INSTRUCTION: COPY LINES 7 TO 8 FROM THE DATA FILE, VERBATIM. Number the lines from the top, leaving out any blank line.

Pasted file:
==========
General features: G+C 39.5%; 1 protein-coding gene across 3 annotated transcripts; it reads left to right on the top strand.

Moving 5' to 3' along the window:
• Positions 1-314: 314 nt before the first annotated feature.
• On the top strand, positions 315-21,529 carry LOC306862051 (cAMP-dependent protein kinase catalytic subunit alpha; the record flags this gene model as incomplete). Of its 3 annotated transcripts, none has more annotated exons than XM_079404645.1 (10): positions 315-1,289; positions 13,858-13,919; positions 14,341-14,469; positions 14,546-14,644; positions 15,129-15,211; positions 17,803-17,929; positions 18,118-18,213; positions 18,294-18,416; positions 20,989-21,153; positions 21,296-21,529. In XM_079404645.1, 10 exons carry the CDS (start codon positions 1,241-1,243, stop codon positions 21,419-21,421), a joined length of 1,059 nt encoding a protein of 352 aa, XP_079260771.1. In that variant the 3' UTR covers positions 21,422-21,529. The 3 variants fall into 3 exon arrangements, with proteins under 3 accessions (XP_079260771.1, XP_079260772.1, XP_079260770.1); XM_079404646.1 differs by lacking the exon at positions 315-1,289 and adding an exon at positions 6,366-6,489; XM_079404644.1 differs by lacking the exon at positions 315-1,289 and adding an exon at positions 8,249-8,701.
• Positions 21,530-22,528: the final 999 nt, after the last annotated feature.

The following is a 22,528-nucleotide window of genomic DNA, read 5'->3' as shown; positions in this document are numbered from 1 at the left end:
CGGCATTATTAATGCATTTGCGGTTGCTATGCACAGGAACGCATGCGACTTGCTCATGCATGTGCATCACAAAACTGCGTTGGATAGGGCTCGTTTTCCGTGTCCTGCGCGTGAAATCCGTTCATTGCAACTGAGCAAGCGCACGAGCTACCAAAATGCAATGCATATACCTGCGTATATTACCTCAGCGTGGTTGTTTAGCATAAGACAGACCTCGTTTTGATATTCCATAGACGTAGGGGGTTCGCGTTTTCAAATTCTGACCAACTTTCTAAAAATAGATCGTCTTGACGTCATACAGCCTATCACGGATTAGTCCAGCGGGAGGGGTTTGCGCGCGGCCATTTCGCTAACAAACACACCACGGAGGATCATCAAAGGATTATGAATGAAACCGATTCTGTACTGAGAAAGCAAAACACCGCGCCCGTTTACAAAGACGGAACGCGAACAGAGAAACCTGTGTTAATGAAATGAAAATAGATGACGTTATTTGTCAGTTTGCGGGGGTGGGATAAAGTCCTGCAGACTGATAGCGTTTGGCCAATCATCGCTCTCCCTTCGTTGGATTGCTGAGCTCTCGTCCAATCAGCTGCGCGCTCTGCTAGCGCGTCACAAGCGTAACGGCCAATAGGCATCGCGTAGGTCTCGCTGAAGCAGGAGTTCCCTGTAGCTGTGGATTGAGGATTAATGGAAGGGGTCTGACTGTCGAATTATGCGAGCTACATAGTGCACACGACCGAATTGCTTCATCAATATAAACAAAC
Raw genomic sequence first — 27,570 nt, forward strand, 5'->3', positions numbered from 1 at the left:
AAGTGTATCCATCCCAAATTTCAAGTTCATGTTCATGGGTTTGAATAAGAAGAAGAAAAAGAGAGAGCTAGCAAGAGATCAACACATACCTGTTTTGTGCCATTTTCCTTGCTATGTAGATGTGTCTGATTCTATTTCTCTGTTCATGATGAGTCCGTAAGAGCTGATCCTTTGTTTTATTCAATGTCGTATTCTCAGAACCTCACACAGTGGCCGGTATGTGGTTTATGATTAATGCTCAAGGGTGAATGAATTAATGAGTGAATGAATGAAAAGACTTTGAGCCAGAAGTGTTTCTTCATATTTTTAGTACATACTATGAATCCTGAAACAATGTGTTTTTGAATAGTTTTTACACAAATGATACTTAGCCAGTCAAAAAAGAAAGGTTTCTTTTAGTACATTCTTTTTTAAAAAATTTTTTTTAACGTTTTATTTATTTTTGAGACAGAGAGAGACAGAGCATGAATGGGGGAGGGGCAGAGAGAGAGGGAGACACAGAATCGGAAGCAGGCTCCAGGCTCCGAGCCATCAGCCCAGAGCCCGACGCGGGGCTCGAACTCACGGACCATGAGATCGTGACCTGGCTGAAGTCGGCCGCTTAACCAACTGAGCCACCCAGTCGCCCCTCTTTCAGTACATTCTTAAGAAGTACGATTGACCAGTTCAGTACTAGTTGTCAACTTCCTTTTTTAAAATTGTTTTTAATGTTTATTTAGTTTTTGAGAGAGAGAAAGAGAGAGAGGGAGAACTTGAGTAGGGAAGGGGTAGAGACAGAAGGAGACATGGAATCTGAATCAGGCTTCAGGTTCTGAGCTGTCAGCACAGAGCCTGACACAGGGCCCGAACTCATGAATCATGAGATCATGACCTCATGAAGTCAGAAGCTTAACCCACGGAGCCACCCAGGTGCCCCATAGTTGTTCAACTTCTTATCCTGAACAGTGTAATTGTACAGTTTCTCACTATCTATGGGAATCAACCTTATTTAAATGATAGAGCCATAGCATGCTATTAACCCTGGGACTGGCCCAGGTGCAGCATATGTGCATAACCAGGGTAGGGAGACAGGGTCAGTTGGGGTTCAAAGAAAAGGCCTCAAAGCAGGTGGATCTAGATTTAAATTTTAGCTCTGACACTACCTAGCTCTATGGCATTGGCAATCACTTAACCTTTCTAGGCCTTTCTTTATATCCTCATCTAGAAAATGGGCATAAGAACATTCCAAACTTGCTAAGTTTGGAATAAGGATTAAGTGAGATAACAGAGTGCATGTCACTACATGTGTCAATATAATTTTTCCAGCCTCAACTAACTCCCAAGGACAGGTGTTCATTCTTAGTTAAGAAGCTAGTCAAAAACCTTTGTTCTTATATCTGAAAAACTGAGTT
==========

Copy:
CGGCATTATTAATGCATTTGCGGTTGCTATGCACAGGAACGCATGCGACTTGCTCATGCATGTGCATCACAAAACTGCGTTGGATAGGGCTCGTTTTCCGTGTCCTGCGCGTGAAATCCGTTCATTGCAACTGAGCAAGCGCACGAGCTACCAAAATGCAATGCATATACCTGCGTATATTACCTCAGCGTGGTTGTTTAGCATAAGACAGACCTCGTTTTGATATTCCATAGACGTAGGGGGTTCGCGTTTTCAAATTCTGACCAACTTTCTAAAAATAGATCGTCTTGACGTCATACAGCCTATCACGGATTAGTCCAGCGGGAGGGGTTTGCGCGCGGCCATTTCGCTAACAAACACACCACGGAGGATCATCAAAGGATTATGAATGAAACCGATTCTGTACTGAGAAAGCAAAACACCGCGCCCGTTTACAAAGACGGAACGCGAACAGAGAAACCTGTGTTAATGAAATGAAAATAGATGACGTTATTTGTCAGTTTGCGGGGGTGGGATAAAGTCCTGCAGACTGATAGCGTTTGGCCAATCATCGCTCTCCCTTCGTTGGATTGCTGAGCTCTCGTCCAATCAGCTGCGCGCTCTGCTAGCGCGTCACAAGCGTAACGGCCAATAGGCATCGCGTAGGTCTCGCTGAAGCAGGAGTTCCCTGTAGCTGTGGATTGAGGATTAATGGAAGGGGTCTGACTGTCGAATTATGCGAGCTACATAGTGCACACGACCGAATTGCTTCATCAATATAAACAAAC
Raw genomic sequence first — 27,570 nt, forward strand, 5'->3', positions numbered from 1 at the left: